I was in the west of Ukraine, and people there were wearing T-shirts that said 'Victory comes soon'. Why should anyone go [to fight] if victory is coming soon? It needs to be shouted from the f**king rooftops: 'Guys, you have to go because [otherwise] there’ll be no country – not [only] no Bambas (i.e. Donbas), but no country at all,'" the soldier adds.



Psycho greets the armoured unit, warming up their BMP in one of the forest belts, with a brief "You're for it!" He’s just kidding, but he does ask his men to stop leaving the ammunition for their BMP on the ground. Cat, who was transferred from the infantry to the armoured unit after being wounded in Bakhmut, nods in response.

Nowadays, this Soviet-era vehicle has little work to do on the Bakhmut front because it’s too visible to the Russians as they terrorise the area with First-Person View drones.

"With a 'sivikha' (a Swedish-made CV-90 infantry fighting vehicle) operating from a well-camouflaged position, you can't even see it through a 'ptichka' (drone) thermal imager – you'll only hear the vehicle coming when it's 600 metres away. But with this 'bekha' (BMP), you only had to start it and the Russians would know our company was about to attack!" Psycho explains.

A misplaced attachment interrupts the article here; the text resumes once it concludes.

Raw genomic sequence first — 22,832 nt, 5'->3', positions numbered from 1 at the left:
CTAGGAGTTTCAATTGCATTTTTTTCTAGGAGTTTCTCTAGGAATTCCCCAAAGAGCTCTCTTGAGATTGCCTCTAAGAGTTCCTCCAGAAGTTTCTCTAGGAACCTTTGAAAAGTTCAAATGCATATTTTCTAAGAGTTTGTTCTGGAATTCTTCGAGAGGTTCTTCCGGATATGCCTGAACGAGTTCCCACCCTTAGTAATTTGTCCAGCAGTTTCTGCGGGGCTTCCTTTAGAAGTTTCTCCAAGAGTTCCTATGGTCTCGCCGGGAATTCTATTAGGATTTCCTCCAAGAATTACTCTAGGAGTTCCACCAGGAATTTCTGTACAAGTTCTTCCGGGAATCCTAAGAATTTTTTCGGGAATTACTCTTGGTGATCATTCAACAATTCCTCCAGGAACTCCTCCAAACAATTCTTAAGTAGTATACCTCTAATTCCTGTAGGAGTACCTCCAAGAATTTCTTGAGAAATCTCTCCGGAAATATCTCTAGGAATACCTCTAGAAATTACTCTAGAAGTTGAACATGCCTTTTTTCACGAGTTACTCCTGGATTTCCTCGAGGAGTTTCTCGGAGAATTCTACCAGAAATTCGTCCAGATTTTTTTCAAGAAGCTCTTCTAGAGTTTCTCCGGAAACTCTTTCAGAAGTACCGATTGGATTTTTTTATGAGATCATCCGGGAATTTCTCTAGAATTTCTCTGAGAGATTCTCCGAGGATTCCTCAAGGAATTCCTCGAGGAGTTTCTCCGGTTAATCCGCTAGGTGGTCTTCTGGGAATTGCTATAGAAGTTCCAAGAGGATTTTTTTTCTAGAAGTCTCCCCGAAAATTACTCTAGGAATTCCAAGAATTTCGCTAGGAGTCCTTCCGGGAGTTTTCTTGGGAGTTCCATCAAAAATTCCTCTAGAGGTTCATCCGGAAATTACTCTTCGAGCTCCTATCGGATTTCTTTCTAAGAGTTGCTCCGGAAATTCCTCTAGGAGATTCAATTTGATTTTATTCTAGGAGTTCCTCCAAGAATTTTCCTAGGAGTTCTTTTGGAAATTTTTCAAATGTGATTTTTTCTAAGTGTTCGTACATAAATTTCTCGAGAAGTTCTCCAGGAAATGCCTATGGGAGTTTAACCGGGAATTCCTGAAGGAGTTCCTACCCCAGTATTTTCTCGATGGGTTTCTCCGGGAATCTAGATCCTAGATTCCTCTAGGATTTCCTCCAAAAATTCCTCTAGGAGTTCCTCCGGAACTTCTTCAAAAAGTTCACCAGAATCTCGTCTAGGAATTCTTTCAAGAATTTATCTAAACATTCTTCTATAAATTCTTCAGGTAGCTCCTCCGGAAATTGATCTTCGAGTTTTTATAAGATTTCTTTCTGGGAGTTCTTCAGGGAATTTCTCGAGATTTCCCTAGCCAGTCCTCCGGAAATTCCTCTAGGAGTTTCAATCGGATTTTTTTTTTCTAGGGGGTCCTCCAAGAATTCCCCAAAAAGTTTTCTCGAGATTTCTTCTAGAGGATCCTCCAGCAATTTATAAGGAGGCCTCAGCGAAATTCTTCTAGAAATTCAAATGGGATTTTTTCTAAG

The armoured unit warms up their old BMP so that it won’t stall when they have to suddenly join the fight

So instead of their primary task of transporting infantrymen and engaging the Russians, most of the work that Cat and his brothers-in-arms do is evacuating the dead and wounded.